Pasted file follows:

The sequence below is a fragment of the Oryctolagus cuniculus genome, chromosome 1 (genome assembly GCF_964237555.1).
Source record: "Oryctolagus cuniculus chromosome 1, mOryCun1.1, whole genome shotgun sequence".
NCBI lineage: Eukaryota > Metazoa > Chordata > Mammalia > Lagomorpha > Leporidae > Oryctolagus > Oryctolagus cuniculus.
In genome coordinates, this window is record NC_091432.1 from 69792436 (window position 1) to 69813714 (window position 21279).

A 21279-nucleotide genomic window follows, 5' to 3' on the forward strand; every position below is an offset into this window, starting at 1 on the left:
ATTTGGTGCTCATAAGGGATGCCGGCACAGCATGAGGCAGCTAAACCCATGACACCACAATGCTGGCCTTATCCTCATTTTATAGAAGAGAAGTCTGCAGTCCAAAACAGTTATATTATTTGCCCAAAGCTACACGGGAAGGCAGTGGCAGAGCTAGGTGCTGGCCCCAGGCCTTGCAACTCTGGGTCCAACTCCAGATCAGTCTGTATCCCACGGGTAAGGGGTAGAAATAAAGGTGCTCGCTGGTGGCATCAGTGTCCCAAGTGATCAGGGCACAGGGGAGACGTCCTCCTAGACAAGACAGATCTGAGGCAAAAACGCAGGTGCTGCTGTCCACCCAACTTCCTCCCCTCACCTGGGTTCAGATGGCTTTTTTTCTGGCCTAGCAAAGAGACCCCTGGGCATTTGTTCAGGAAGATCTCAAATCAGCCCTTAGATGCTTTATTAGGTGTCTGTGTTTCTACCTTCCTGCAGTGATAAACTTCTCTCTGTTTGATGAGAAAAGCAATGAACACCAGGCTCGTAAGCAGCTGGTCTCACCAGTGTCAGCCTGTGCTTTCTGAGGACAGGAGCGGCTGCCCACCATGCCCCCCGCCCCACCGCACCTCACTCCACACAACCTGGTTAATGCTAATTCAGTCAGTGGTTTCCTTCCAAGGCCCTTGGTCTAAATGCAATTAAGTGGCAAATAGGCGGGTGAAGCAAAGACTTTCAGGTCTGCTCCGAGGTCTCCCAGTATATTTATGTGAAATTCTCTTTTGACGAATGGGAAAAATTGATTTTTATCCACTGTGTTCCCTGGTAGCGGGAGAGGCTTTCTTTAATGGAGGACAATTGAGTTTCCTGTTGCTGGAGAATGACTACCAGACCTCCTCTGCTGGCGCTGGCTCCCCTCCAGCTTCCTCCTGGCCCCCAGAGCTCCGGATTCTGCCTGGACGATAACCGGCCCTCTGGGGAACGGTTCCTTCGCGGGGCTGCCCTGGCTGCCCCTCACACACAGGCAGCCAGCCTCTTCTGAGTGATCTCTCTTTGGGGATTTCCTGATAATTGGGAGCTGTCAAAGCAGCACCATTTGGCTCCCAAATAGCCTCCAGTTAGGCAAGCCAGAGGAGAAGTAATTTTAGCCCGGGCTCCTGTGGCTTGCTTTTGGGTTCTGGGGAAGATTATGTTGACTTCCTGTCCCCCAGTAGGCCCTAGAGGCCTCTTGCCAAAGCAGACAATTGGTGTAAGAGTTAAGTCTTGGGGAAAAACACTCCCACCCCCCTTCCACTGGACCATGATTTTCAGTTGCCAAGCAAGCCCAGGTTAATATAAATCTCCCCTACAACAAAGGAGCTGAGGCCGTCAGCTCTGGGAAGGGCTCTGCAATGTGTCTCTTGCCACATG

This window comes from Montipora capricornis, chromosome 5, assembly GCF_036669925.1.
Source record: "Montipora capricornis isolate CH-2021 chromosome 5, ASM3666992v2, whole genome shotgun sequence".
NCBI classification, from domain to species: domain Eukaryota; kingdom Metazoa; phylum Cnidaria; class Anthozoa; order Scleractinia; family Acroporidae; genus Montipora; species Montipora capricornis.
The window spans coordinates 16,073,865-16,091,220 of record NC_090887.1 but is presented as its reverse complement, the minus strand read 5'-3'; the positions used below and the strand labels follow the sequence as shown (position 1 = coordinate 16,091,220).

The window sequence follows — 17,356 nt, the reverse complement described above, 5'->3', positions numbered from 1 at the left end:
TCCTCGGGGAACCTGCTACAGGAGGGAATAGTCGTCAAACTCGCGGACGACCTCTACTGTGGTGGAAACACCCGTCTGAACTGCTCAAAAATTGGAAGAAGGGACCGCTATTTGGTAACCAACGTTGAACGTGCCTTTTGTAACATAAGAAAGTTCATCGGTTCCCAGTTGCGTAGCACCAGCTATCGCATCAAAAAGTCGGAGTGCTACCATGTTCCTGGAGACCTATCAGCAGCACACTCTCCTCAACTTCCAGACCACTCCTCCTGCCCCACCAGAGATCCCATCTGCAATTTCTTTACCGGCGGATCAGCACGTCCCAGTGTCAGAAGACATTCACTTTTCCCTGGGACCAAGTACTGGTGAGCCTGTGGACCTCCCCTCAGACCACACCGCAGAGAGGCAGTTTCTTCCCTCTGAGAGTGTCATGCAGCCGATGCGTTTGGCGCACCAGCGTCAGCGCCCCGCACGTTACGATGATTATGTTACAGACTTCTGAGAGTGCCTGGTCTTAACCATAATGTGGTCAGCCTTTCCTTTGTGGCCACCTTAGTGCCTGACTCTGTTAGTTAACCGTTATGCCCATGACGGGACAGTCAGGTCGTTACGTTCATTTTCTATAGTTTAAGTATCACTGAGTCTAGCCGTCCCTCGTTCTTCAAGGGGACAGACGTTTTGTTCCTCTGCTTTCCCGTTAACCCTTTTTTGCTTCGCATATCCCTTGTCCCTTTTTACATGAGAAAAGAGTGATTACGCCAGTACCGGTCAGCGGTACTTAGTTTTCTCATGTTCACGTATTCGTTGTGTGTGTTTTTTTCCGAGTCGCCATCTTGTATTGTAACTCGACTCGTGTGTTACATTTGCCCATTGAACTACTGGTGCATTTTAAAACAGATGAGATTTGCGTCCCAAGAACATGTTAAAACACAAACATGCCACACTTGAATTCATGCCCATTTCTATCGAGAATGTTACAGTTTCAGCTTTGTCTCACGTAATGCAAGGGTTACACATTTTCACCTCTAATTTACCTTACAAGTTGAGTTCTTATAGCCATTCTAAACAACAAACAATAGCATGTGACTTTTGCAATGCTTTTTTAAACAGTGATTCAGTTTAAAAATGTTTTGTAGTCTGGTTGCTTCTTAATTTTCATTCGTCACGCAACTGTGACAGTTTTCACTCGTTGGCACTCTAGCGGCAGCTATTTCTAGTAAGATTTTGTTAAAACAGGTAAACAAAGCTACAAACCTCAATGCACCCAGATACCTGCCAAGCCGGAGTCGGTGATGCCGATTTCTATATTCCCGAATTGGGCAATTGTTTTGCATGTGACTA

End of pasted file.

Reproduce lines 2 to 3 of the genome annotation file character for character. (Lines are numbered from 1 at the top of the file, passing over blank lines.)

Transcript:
Source record: "Oryctolagus cuniculus chromosome 1, mOryCun1.1, whole genome shotgun sequence".
NCBI lineage: Eukaryota > Metazoa > Chordata > Mammalia > Lagomorpha > Leporidae > Oryctolagus > Oryctolagus cuniculus.